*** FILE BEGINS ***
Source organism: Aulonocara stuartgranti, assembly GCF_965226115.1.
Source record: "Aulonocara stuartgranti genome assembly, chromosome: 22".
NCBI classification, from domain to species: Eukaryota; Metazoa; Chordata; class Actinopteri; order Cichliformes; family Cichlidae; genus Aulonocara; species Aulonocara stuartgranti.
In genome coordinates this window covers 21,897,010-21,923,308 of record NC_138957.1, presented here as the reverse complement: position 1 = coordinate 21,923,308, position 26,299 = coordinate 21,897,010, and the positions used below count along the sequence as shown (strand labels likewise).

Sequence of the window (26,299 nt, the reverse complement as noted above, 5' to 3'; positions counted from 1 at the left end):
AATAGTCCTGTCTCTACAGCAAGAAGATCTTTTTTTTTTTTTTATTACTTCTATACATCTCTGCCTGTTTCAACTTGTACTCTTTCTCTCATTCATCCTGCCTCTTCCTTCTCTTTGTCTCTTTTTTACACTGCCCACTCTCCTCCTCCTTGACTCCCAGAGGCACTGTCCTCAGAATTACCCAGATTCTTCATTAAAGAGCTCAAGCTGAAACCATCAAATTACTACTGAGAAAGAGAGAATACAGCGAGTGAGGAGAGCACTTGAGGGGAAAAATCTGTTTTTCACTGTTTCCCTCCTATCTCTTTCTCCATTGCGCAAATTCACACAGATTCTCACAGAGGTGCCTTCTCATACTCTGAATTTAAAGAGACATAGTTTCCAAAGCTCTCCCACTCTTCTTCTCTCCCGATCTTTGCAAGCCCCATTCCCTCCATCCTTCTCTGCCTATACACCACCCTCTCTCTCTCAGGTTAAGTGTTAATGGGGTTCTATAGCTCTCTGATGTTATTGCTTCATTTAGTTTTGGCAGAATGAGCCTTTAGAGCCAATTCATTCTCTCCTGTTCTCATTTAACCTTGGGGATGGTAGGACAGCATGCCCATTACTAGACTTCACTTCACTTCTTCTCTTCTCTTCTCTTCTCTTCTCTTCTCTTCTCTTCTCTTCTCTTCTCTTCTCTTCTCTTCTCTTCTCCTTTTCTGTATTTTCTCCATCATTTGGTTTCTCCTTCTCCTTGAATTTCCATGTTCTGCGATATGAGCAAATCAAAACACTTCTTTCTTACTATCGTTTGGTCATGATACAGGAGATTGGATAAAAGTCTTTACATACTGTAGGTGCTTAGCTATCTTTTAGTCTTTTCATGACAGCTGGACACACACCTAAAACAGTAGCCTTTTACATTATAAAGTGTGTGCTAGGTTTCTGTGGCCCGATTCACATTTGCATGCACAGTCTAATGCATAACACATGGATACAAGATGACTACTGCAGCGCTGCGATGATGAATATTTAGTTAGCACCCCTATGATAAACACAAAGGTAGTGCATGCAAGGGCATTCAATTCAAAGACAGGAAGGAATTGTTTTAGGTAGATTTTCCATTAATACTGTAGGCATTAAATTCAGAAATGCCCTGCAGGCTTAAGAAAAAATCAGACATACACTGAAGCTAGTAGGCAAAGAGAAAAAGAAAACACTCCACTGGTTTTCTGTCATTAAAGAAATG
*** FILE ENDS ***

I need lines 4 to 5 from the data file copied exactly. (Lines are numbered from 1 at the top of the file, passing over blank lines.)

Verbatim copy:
In genome coordinates this window covers 21,897,010-21,923,308 of record NC_138957.1, presented here as the reverse complement: position 1 = coordinate 21,923,308, position 26,299 = coordinate 21,897,010, and the positions used below count along the sequence as shown (strand labels likewise).

Sequence of the window (26,299 nt, the reverse complement as noted above, 5' to 3'; positions counted from 1 at the left end):